And then you have your basic haystack. The old fashioned ones built on a platform in the salt marsh, like still exist in Newbury, Massachusetts. Or the new ones, with the hay rolled tight into a six-foot wide cylinder and then wrapped in white or pink plastic. They look like a good place to hide a body. And what about the classic New England barn, with all manner of old horse stalls and hay lofts? Just think what you could hide up there, or find, when you least expected it. 

Even local chickens, those sweet, tiny-brained, personality-laden birds that give us rich delicious breakfasts and tasty winter stews – that tiny brain can do some serious pecking. Chickens have been known to peck at their owner’s eyes. What if a victim was unconscious and trapped with an attack rooster? Or the hens had been fed a plant that made the eggs poisonous, or their meat? You get my drift.

I’ll keep writing about murder and mayhem down on the farm, but I’m a lot more wary when I’m strolling around one of the many local farms in my area.

And you, dear Reds and Reds-fans? Do you see murderous possibilities where others don’t? What kind of mayhem do you imagine lurks at your local farm, farm stand, or farmers’ market? Or have you heard of actual locally sourced murder on a farm? (Edith will be giving away a copy of 'Til Dirt Do Us Part to one commenter today...)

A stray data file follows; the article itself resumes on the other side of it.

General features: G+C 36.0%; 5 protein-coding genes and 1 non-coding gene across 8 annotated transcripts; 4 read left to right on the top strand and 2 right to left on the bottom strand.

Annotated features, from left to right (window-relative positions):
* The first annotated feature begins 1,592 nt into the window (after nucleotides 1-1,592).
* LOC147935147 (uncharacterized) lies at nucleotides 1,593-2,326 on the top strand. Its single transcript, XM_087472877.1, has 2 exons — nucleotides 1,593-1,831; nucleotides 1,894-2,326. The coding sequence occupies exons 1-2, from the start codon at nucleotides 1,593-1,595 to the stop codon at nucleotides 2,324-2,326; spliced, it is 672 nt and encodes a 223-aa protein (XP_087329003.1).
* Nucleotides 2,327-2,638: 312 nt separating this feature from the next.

The produce is local--and so is the crime--when long-simmering tensions lead to murder following a festive dinner on Cam Flaherty's organic farm. It'll take a sleuth who knows the lay of the land to catch this killer. But no one ever said Cam wasn't willing to get her hands dirty...
Edith Maxwell writes the Local Foods Mystery series (Kensington Publishing), the Speaking of Mystery series under the pseudonym Tace Baker, featuring Quaker linguistics professor Lauren Rousseau (Barking Rain Press), and the historical Carriagetown Mysteries, as well as award-winning short crime fiction.